The other disillusionment has a lot to do with the Indian state, which is where the techno of the patrimonial framework comes from. We all know that the Indian state is incompetent, it's corrupt, it's apathetic. But I think, and in some funny way, the failure of the Indian state has circumscribed the elite discourse on welfare. Several years ago, I co-authored a paper with Lant Pritchett titled “Taxes: The Price of Civilization or Tribute to the Leviathan?“ I don't even need to explain the details of this paper because the title, for which all credit goes to Lant, not me, summarizes exactly the challenge that the Indian elite discourse confronts. Against the backdrop of an incompetent state, the bargain of taxes, which is the bargain that society strikes—my willingness to be coerced into paying the state on the expectation that the state provides a set of public services that would improve my productive capability—simply doesn't hold.

In fact, for the average citizen, we see an increase in taxes very much as contributing to the extractive self-serving nature of the Indian state. I saw on Twitter/X recently, a complaint about Bangalore planning to increase its property taxes. This proposal fueled a lot of online chatter about how this is looting the middle class to serve the corrupt politicians. Given the failures of the Indian state and the lived realities that we as taxpayers experience, we now are living in a country where you have to privatize your air if you want to breathe without killing yourself, if you can afford it. This is not an unfair assumption on the part of the taxpayer. But we must recognize the consequences of this reality, for it has circumscribed the nature of the public discourse on taxation, moving it away from any kind of public appetite for a debate on progressive taxation that links to redistribution. If you look at the history of the welfare state, look at European history and how progressive taxation played a huge role in building a more equitable society and a more equitable and functional welfare state.

The second element of this—the consequence of the lived realities of the incompetent Indian state—is that increasingly, the attraction of technology has taken on a very different form. The debate on cash transfers in India really finds its origins in the sense that our public systems just don't work. Any excessive investment in the public systems is the equivalent of tribute to the Leviathan rather than a price of civilization. What technology allows you to do is bypass this extractive incompetent state and deliver whatever minimally you have to deliver to the citizen. And it overemphasizes the possibilities of the market because the state has simply failed.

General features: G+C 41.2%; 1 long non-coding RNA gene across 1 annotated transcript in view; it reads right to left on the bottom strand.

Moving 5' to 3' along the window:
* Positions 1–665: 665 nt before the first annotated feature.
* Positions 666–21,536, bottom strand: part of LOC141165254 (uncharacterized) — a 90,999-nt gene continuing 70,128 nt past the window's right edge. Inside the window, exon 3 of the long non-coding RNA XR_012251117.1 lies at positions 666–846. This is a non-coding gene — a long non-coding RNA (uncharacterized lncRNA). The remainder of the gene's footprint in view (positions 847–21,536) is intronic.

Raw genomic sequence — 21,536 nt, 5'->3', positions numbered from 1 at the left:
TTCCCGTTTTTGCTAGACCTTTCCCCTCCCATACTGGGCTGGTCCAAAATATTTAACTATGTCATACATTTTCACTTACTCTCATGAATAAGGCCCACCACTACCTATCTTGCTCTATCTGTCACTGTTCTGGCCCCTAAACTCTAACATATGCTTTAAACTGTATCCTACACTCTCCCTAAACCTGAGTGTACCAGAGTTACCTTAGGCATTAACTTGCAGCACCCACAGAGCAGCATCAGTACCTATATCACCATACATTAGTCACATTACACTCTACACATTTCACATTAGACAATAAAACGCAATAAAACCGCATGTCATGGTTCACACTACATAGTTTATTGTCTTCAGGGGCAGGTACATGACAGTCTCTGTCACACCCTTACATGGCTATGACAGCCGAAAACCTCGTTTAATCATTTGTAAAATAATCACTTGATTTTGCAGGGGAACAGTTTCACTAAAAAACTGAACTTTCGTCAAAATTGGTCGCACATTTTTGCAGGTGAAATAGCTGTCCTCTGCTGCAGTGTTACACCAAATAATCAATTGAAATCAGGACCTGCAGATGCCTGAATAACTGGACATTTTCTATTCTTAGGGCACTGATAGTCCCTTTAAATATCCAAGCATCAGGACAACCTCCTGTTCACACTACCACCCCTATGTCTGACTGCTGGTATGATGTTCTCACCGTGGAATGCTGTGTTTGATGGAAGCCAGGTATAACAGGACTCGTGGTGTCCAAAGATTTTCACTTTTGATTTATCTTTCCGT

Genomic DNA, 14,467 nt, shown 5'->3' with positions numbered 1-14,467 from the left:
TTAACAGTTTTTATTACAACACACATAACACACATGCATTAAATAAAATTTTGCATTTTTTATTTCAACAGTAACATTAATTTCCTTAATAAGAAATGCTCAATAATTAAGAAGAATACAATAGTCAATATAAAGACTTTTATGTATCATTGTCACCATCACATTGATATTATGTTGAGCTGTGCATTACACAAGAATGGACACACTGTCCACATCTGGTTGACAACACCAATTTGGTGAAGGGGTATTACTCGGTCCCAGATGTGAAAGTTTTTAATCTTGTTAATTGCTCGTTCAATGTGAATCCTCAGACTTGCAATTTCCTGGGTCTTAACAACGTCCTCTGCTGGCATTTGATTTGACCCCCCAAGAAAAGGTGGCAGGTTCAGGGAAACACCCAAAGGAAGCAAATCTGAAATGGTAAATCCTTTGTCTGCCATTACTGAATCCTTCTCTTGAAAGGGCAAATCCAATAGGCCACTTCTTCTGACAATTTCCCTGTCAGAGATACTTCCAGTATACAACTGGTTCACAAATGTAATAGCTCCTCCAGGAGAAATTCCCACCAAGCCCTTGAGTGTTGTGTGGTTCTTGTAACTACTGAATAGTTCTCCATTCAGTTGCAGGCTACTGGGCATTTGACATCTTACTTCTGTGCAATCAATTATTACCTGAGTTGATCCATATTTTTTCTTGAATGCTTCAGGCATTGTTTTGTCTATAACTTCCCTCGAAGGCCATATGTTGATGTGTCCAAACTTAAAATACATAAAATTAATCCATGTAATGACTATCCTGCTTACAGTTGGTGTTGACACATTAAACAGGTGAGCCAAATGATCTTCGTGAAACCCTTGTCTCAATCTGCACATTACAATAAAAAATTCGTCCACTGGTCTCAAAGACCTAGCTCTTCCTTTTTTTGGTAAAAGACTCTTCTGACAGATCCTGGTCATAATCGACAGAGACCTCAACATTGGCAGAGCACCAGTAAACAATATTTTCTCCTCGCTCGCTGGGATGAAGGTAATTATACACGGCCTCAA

In some senses, this is where the legitimacy for the project of India's digital public infrastructure, for the project of Aadhaar, finds its roots. We don't ask questions about the limits of technology because we've all mobilized ourselves around the possibility that technology will allow you to bypass this failed state. So, the legitimacy of technology becomes significant, and it is on this basis that we are building our imagination of a welfare state where you can bypass the infirmities of the public system rather than actively investing in building the public system. One of the consequences of that, I would argue, is that we are essentially almost valorizing the possibilities of efficiency over the messy realities of democracy, which are about negotiating, bargaining, and responding to competing claim-making—essential ingredients of democracy that require strong, robust public systems at the grassroots to cohere.

In this framework, the labharthi (beneficiary) version of the welfare state is beginning to evolve. It's not that the rights movement was unaware of the structural violence that the state unleashes on citizens, owing partly to its incompetence and significantly to its elite base. It's that it saw the response to this reality as one that required deeper investments in public systems and the prying open by citizens of spaces within which they could place direct claims on the state. You may accuse me of romanticizing democracy a little too much. Ultimately, as citizens, we just want to get on with our lives. We expect the state to deliver, rather than to fight for basics. But that act of getting on with our lives requires the state to have legitimacy to be able to negotiate these bargains, because if we don't allow for that negotiation to take place, we are giving up on a very fundamental core of our democracy.